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Faster interpolation than interp2 ?

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H ZETT M on 5 Dec 2016
Commented: Guillaume on 6 Dec 2016
Hey guys, I have a question. I am currently using interp2 for interpolation of single points on a grid. In my case it is
if true
So lat and lon are the sample grid points (this is how matlab calls it. they get created by meshgrid), u_now_flow is a flow field and b and a are vectors which look like this:
so the code is working fine, but I wanted to know if there are faster ways/functions to interpolate the points on a grid. I tried to use griddedInterpolant, but failed cause I always got NaN, but I have no idea why. I hope you can help me


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Accepted Answer

Guillaume on 5 Dec 2016
griddedInterpolant may be marginally faster than interp2 since interp2 does a little bit of argument manipulation before finally using griddedInterpolant to do the heavy work. I wouldn't expect the difference to be significant enough that it'd matter.
There are no other interpolating methods in matlab that are faster.
Using griddedInterpolant, your code should be:
ginterp = griddedInterpolant(lat, lon, u_now);
k1u = ginterp(a, b); %assuming a and b are vectors of the same length and shape.


H ZETT M on 6 Dec 2016
Thank you for the reply. Would you mind to help me getting griddedInterpolant working ?
I will try to provide as many information as possible. So I get lat and lon from my data. They look like this:
lat =
lon = 5.041700
lon is 37x1 and lat is 23x1. after this I use meshgrid which makes these vectors 37x23.
I also get from my Data the velocity field u and v, which are 37x23x1056.
With interp2 I can now do the interpolation. If x_old and y_old are the old positions of my particle on the grid, and u_now_flow is the flow field at the current time the code looks like this:
This works. (I have no clue if in the following parts in matters that I have an old matlab version (2011) here at work).
The matlab documentation says:
To convert X, Y, and V to ndgrid format, follow these steps:
Transpose each array in the grid as well as the sample data.
So what I did now is
lat = lat';
lon = lon';
u_now_flow = u_now_flow';
Now lon and lat are 23x37, just like u_now_flow. If I use now
F = griddedInterpolant(lat,lon,u_now_flow)
I get the error message " Error using griddedInterpolant The grid was created from grid vectors that were not strictly monotonic increasing."
I think this might be due to the fact that the original lat (at the beginning) is decreasing. So I sorted lat that it is now ascending (is it the right word ?). Next I used meshgrid again and also did the transposing. lat lon is now again 37x23 (since I just changed the order of lat).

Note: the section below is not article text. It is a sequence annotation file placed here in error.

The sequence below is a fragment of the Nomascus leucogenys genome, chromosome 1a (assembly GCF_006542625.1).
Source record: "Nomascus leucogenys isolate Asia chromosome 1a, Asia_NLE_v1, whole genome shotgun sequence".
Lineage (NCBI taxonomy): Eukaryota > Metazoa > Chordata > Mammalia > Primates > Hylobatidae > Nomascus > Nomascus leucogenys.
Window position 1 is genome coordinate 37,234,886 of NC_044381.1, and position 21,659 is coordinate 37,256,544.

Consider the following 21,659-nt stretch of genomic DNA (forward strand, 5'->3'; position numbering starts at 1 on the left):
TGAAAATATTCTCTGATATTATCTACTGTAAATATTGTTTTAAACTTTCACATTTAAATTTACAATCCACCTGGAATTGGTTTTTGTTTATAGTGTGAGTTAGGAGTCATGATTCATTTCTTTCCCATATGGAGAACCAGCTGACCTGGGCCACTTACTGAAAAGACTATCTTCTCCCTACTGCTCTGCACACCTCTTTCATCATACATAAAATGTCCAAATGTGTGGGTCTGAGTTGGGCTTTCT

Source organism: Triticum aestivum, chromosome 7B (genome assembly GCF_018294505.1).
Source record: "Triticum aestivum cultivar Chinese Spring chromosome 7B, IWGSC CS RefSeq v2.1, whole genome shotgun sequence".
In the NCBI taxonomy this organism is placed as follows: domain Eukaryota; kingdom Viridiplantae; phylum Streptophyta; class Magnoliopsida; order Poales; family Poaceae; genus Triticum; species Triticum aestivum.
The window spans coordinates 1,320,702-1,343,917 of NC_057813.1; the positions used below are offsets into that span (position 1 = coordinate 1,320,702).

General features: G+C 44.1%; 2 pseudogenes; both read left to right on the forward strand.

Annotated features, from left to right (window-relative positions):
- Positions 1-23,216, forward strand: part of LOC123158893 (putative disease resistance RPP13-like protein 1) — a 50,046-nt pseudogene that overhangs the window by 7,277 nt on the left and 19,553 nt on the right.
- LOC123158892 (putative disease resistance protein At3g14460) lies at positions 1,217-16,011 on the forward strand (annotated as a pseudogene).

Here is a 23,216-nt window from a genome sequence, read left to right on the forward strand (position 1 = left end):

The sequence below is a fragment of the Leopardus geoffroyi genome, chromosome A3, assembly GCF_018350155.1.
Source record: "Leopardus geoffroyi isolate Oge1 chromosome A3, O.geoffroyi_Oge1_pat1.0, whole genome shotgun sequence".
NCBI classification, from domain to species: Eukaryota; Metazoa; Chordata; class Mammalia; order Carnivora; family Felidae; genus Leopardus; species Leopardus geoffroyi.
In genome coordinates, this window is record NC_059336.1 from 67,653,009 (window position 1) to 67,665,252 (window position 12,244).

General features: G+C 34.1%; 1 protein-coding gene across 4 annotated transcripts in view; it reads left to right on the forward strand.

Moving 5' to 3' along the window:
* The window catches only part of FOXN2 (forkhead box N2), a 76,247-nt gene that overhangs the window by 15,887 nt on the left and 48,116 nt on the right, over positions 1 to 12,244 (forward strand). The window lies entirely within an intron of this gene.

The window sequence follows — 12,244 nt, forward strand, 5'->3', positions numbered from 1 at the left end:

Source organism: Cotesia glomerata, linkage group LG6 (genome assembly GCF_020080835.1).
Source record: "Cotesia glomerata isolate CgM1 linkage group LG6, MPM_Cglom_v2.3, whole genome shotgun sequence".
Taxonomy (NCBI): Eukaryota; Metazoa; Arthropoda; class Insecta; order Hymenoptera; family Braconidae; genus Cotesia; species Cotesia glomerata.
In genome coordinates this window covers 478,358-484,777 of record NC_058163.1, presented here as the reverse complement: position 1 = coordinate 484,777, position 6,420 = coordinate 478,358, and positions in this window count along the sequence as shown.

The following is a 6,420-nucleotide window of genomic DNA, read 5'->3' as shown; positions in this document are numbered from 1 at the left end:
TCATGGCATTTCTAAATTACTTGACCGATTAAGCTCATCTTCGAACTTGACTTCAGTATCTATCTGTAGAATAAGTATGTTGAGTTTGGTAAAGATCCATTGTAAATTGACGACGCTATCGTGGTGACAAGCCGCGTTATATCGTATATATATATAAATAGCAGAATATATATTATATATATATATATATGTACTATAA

If I now just F again it is working (I do not get any error messages). But If I use now F(x_old,y_old) which would be in this case F(7.7076,53.9603). I get NaN. My F.Value looks like in the picture attached and is the same as my u_flow.
Do you have any idea what exactly the problem is ?
Edit: I should try to explain better what exactly I try to do. I want to interpolate my flow field at the point of my particle x_old/y_old in a grid, which is based on lat/lon (this is why I have F(7.7076,53.9603)).
Guillaume on 6 Dec 2016
I'm not sure what that discussion in the doc of griddedInterpolant about meshgrid vs ndgrid is about. I doesn't matter which you use to generate the grid, as long as it's consistent with the data. In any case, i would always use ndgrid since it does not mix up two different coordinates systems.
Your first issue is indeed with the fact that your lat vector is strictly monotically decreasing instead of strictly monotically increasing. That is easily fixed, flip it up/down and, of course, do the same with the velocity map.
lat = flipud(lat);
u_now_flow = flipud(u_now_flow); %to reflect the ordering change on lat
Now, you can ndgrid your latitude, longitude and pass that to griddedInterpolant, if you wish:
[glat, glon] = ndgrid(lat, lon); %after lat has been flipped
interpolant = griddedInterpolant(glat, glon, u_now_flow); %after u_now_flow has been flipped
but you don't even need to grid the coordinates, if you use this syntax:
interpolant = griddedInterpolant({lat, lon}, u_now_flow); %after flipping
Demo code:
lat = (54.375 - (0:36)*0.05) .'
lon = (5.0417 + (0:22)*0.0533) .'
u_now_flow = exp(-bsxfun(@plus, (lat - 53.5).^2, (lon.' - 6).^2)); %nice surface for demo
interpolant = griddedInterpolant({flipud(lat), lon), flipud(u_now_flow));
interpolant(53.9603, 7.7076)
Note the order of inputs for the interpolant is latitude, longitude. Otherwise of course you get NaN since the coordinates are outside the grid.

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